(CNN) — The world’s response to Ebola is its own sort of tragedy.
Two facts make the point clear:
— The United Nations has asked for $1 billion to fight the spread of the virus. As of Friday, it had collected only $100,000 — or 0.01%. An additional $20 million has been pledged but not received, according to CNN Money. “We need to turn pledges into action,” the U.N.’s Ban Ki-moon told reporters. “We need more doctors, nurses, equipment, treatment centers.”
— Liberia, meanwhile, which is hardest hit by the virus, says it requires 2.4 million boxes of protective gloves — and 85,000 body bags, to be able to fight the virus in the next six months. Currently, it only has 18,000 boxes of gloves and less than 5,000 body bags.
Let that second number sink in.
Eight-five thousand body bags needed.
But what is actually-really-truly behind the lack of helpfulness on the part of the international community? If you listen to right-wing pundits in the United States, we should blame Obama — who they say is having his “Katrina moment.”
Those jabs are fueled more by upcoming midterm elections than reality. And they won’t likely be quieted by Obama’s announcement on Friday that he has appointed an “Ebola czar” to manage the U.S. response.
The true devastation, however, has been unfolding in West Africa for months. And it’s the subject of far less outrage in the United States.
A more rational and deep-seated critique of the international community’s relative inaction emerged in a recent BBC interview with Kofi Annan, the former U.N. secretary general, who is from Ghana.
“If the crisis had hit some other region,” he’s quoted as telling that news organization, “it probably would have been handled very differently.
“In fact when you look at the evolution of the crisis, the international community really woke up when the disease got to America and Europe.”
It’s hard not to agree that race and geography do play a role in the world’s callousness. They help explain why “some other region” — any other region, really — would get more help.
Science tells part of the story.
There’s evidence lighter skinned people have trouble “feeling” the pain of those with darker skin. Researchers at the University of Milano-Bicocca, in Italy, tested this in by showing a group of Caucasian people video clips of people of various races being pricked with a needle. They monitored the viewers to see how their bodies responded to the sight of another person being hurt. The white viewers reacted more strongly — or showed more physical empathy — when white people were hurt than Africans.
In another study, “researchers found that white participants, black participants, and nurses and nursing students assumed that blacks felt less pain than whites,” Slate writes.
Except for a handful of health workers, nearly all of Ebola’s 4,400 casualties have been black Africans — and these simmering biases are deeply troubling.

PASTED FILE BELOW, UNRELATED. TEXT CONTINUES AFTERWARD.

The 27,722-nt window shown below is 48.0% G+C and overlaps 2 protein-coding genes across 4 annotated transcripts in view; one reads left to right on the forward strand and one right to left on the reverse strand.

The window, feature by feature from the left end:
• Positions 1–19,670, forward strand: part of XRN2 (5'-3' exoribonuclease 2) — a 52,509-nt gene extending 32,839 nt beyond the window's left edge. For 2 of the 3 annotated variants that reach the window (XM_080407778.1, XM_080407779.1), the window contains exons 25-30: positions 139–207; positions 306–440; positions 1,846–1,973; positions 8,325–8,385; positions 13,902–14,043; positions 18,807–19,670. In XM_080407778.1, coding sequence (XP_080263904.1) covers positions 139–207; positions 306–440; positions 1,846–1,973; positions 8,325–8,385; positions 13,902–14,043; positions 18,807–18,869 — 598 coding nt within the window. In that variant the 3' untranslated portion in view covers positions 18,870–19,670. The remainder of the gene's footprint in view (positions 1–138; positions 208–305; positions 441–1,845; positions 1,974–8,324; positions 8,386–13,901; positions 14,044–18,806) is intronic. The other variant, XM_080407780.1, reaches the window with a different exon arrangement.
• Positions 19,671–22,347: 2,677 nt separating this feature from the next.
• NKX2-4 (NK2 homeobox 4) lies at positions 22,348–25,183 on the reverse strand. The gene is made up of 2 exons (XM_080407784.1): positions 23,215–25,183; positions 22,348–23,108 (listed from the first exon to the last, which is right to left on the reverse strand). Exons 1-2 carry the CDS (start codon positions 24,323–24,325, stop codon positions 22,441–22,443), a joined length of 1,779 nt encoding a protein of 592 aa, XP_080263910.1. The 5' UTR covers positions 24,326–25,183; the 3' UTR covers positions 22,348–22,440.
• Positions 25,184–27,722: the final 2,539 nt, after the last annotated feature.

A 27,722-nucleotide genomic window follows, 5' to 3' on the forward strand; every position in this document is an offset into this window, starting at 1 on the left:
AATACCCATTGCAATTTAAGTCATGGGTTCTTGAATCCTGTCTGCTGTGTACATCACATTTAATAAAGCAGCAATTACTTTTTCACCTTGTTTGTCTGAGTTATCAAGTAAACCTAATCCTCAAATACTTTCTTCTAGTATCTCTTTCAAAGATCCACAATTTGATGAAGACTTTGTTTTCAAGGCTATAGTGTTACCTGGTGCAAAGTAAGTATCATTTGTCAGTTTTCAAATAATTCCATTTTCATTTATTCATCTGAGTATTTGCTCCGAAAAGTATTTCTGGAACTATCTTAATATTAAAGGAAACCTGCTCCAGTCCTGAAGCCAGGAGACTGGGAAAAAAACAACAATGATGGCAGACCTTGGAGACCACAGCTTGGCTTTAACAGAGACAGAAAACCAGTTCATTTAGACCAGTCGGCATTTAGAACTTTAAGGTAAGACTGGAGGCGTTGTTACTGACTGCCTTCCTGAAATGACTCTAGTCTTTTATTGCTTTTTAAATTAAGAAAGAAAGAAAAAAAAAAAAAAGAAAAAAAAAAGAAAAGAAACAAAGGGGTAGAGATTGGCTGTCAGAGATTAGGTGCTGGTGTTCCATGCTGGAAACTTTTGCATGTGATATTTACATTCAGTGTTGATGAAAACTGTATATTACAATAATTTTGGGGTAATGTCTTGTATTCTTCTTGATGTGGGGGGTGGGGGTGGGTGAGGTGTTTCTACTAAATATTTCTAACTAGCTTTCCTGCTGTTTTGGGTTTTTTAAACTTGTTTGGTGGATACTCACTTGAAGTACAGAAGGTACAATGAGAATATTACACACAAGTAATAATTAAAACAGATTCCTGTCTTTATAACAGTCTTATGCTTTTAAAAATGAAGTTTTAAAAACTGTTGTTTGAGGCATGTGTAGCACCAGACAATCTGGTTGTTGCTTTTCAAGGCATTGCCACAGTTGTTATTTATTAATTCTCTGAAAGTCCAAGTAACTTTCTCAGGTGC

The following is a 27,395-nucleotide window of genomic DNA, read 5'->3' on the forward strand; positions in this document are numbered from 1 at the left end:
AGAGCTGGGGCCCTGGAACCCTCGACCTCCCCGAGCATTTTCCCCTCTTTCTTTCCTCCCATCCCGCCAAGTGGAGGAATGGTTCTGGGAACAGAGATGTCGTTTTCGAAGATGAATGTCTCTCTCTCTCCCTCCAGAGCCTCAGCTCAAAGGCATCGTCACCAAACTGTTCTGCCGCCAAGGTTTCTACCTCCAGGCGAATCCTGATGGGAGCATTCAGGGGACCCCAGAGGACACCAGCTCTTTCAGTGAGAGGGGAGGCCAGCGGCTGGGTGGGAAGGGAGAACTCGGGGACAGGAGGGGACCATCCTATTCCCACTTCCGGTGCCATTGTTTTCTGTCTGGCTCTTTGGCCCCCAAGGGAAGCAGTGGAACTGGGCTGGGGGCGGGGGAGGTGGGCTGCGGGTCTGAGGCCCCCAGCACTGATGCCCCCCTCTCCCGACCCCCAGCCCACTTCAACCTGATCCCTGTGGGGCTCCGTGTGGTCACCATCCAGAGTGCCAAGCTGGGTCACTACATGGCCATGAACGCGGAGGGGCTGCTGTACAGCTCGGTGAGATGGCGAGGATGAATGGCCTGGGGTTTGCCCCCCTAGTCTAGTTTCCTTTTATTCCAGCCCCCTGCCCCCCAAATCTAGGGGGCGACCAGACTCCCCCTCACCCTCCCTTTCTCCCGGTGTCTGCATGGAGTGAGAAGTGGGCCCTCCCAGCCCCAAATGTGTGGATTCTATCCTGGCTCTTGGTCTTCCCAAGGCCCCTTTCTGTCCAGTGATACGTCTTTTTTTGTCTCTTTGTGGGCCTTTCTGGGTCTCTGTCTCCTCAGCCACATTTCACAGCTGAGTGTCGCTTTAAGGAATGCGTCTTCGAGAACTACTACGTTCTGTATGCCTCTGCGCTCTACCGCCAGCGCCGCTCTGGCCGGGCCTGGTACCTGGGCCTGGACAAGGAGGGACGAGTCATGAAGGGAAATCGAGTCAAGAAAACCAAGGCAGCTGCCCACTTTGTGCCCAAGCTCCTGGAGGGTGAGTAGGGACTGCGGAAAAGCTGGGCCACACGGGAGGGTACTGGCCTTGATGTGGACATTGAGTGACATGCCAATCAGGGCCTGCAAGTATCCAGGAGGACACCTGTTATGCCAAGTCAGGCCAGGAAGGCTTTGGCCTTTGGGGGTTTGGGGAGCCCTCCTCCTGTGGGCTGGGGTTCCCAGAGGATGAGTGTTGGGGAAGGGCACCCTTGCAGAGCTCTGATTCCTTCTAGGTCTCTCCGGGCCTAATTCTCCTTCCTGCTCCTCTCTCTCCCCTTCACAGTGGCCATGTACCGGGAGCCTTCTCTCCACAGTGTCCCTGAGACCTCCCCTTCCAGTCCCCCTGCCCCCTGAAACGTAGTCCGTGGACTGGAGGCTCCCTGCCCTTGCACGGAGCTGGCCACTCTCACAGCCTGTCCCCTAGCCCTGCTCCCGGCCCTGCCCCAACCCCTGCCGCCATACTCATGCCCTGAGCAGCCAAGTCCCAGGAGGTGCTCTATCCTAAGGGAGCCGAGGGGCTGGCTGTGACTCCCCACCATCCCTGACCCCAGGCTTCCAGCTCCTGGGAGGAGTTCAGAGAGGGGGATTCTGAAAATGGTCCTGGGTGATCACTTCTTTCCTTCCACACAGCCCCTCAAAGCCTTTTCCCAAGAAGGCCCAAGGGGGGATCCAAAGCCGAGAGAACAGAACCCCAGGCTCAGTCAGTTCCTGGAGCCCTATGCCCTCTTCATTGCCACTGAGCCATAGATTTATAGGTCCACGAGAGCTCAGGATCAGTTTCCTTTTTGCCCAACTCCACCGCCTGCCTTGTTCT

“Ebola is now a stand-in for any combination of ‘African-ness’, ‘blackness’, ‘foreign-ness’ and ‘infestation’ — poised to ruin the perceived purity of Western borders and bodies,” Hannah Giorgis wrote for The Guardian.
There’s a long, ugly history of this sort of thing.
Consider the 1994 Rwanda genocide, or the HIV/AIDS epidemic.
“In the case of AIDS, it took years for proper research funding to be put in place and it was only when so-called ‘innocent’ groups were involved (women and children, haemophiliac patients and straight men) that the media, the politicians and the scientific community and funding bodies took notice,” John Ashton, president of the UK Faculty of Public Health, wrote for The Independent.
The headline of his piece: “They’d find a cure if Ebola came to London.”
Maybe some blame should fall on geography, as well. Americans, in particular, know very little about Africa (just try this quiz on African geography from the Washington Post). The physical distance between Africa and North America or Europe — two global centers of financial and political power — also could lead people to feel emotionally distant from the crisis.
“I don’t know about racism, but I do know when (Ebola) was only in Africa, hardly anyone in the U.S. cared that it was killing thousands,” a friend wrote in response to a question I posed on Facebook. “But now that like four people have it in the U.S., it is all-out panic.”
Whatever the reason, a lack of empathy is clearly at play.
Too many people panic when Ebola hits Dallas but shrug at the gruesome reality in Monrovia. Too many worry that someone who might have been in contact with an Ebola patient has boarded a cruise ship bound for Belize — but we don’t feel for Ebola’s child orphans.
I hope shining light on these realities can help change them.
I’ll leave you with a passage from an essay by Leslie Jamison, a woman who worked as a “medical actor,” meaning she faked illnesses for emotionally tone-deaf medical students. As she listened to the sometimes hard-headed students interrogate her about her made-up illnesses, she learned a thing or two about what it means to actually empathize with a person.
“Empathy isn’t just something that happens to us — a meteor shower of synapses firing across the brain — it’s also a choice we make: to pay attention, to extend ourselves,” she wrote.
Take that as a challenge.
Pay attention. Extend yourself.
And demand world leaders do the same.
Richard Joseph is the John Evans Professor of International History and Politics at Northwestern University and a nonresident senior fellow at the Brookings Institution. The views expressed are his own.